Smith dropped in on a social engineering talk and briefly visited the vendor floor, staying at DEF CON for an estimated 20 minutes. The high-profile, loyal Scientology donor purchased two CD's of nerdcore rap from community treasure rap duo, Dual Core, and the Fresh Prince may have learned how a Pwn Plug works. Or not. 

"My Name Is Edward Snowden"

Two life-sized cardboard cutout stand-ups of former government contractor-turned-whistleblower Edward Snowden made their way around various rooms of the conference (and parties) all weekend. The "Where's Waldo" version became weathered from stickering and attention from people who posed with it in photos all throughout the conference; we missed seeing the Edward Snowden look-alike contest.

A significant number of attendees wore "Hello my name is" nametags with "Edward Snowden" printed or hand-written on them. It seemed a sobering reminder that any one of the attendees could have been the bright, disillusioned ex-government contractor.

During one of DEF CON's parties, cardboard Edward Snowden DJ'd a set; one room had a false wall through a photo booth with another party inside, complete with maragrita machines and more.



The Bitcoin ATM machine in a briefcase

A Bitcoin ATM briefcase made its way all over DEF CON and its attached parties. Shot below at the extravagant, crypot-puzzle-for-access #LOLBitcoin party (thrown by Exploit Hub and Rift Recon), its maker led me through a demonstration while a small crowd of partygoers waited their turn to try the machine.

Once the briefcase is plugged in and booted up, the customer inserts change through a coin slot located on the side of the case.



Once finished inserting change, the user presses the nearby button to complete the deposit. The case converts and processes the deposit.

The depositor is rewarded with a receipt bearing a hash that can then be used with the depositor's Bitcoin service of choice.


DEFCON: The Documentry released

The crew of DEFCON: The Documentary. The doc premiered on the first day of DEF CON 21, with an estimated audience of around 1,000. In contending with filming the community, known to dislike press and outsiders, director and editor Jason Scott (of Internet Archive) said,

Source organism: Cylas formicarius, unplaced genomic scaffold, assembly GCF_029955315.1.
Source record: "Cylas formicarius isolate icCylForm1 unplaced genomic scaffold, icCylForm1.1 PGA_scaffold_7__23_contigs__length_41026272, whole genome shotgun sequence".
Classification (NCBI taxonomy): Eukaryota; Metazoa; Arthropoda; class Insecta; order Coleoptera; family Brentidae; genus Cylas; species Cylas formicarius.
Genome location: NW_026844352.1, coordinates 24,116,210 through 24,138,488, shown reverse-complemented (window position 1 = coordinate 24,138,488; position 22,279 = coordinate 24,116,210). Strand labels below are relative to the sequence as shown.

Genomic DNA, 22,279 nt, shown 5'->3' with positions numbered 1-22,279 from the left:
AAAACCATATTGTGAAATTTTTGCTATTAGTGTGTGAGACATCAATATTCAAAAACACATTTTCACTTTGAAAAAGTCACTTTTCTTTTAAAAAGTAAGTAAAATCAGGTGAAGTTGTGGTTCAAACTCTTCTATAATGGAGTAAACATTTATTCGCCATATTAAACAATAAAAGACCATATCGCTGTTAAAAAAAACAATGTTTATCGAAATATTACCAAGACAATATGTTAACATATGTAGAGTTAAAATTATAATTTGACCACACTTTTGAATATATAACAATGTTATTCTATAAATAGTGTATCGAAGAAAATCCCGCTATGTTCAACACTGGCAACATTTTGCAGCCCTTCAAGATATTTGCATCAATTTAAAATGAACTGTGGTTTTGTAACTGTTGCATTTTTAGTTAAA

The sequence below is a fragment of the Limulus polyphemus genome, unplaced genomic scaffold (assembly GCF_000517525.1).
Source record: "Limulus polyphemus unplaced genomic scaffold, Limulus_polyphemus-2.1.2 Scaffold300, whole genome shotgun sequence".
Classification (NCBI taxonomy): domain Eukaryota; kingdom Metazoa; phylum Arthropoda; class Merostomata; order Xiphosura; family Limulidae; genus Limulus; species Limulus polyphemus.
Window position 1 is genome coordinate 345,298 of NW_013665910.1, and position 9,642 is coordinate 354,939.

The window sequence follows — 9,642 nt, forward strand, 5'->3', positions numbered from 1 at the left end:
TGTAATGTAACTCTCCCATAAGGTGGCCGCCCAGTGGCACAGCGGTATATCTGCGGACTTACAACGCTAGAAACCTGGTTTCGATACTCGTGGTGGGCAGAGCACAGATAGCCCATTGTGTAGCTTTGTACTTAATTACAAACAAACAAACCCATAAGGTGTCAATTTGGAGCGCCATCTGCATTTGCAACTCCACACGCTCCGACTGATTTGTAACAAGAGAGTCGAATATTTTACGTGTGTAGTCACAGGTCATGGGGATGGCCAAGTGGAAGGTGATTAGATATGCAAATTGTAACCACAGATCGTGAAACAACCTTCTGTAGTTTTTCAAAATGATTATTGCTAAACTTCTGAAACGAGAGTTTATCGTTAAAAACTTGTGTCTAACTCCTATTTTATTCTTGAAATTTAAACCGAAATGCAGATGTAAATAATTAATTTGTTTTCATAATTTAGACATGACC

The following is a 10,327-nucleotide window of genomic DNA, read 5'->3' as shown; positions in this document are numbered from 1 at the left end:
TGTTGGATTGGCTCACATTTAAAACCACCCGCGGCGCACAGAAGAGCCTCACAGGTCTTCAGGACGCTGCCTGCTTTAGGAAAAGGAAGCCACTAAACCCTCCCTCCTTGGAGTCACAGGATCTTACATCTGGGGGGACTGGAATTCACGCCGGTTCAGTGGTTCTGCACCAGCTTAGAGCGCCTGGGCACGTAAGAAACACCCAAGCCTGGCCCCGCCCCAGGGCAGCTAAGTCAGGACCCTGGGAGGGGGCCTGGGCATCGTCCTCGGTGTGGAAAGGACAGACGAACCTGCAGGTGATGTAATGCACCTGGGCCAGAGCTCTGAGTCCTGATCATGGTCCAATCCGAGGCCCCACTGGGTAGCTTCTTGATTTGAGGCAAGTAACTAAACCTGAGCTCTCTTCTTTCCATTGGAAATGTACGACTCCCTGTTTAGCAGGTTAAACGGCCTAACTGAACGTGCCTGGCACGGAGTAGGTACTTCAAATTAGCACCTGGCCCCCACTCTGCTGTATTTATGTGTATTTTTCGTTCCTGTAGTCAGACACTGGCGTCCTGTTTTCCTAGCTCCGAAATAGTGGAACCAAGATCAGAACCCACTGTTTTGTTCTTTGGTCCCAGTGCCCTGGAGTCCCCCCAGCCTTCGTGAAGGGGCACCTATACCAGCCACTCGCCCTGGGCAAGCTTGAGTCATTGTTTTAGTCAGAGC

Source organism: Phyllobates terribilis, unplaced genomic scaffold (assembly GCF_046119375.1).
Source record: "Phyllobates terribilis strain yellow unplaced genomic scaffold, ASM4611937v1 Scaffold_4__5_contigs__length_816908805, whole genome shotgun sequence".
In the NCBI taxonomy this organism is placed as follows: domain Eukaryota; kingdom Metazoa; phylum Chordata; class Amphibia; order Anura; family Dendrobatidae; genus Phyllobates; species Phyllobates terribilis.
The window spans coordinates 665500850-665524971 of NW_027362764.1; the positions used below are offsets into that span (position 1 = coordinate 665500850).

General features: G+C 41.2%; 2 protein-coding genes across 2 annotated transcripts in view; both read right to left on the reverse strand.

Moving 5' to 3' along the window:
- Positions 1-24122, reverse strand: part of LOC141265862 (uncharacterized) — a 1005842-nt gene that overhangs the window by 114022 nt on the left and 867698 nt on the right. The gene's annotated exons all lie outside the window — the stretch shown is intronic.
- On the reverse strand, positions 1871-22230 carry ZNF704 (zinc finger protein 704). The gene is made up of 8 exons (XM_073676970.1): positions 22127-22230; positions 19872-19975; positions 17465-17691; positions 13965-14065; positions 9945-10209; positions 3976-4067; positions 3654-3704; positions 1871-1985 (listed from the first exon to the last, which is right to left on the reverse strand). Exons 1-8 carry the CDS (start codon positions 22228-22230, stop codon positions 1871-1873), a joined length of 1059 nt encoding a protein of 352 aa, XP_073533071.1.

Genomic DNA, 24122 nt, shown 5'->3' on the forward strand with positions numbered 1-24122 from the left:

DEF CON is now an old enough and large enough conference that the real “no photos of me, no knowing my name, no recording anything near me, no personal details” crowd has long since moved away or into other endeavors.

There’s still a few folks understandably unwilling to be involved in such silliness, but between the vests and the obvious filming, we got by.

The documentary is freely available to watch in a variety of ways, all found on the DEFCON: The Documentary page.



Adults-only party game Cards Against Humanity is an extremely popular, hard to find, and totally politically incorrect multiplayer card game that is a popular party activity in some hacker circles. 

Hackers Against Humanity made its debut at Def Con 21 (and used the same printer as "Cards"), with a marathon game played onstage in DEF CON's 'Contests' room.

The decks were sold with all proceeds going to the EFF, and sold out instantly. The Hackers Against Humanity card decks focus on hacker knowledge, memes, extremely inappropriate jokes about community events and personalities, and make steaks out of any sacred cows that might have strayed inadvertently into hacker territory.

See more photos and read much more about the activities, outrageous parties and more mischief at DEF CON 21 in: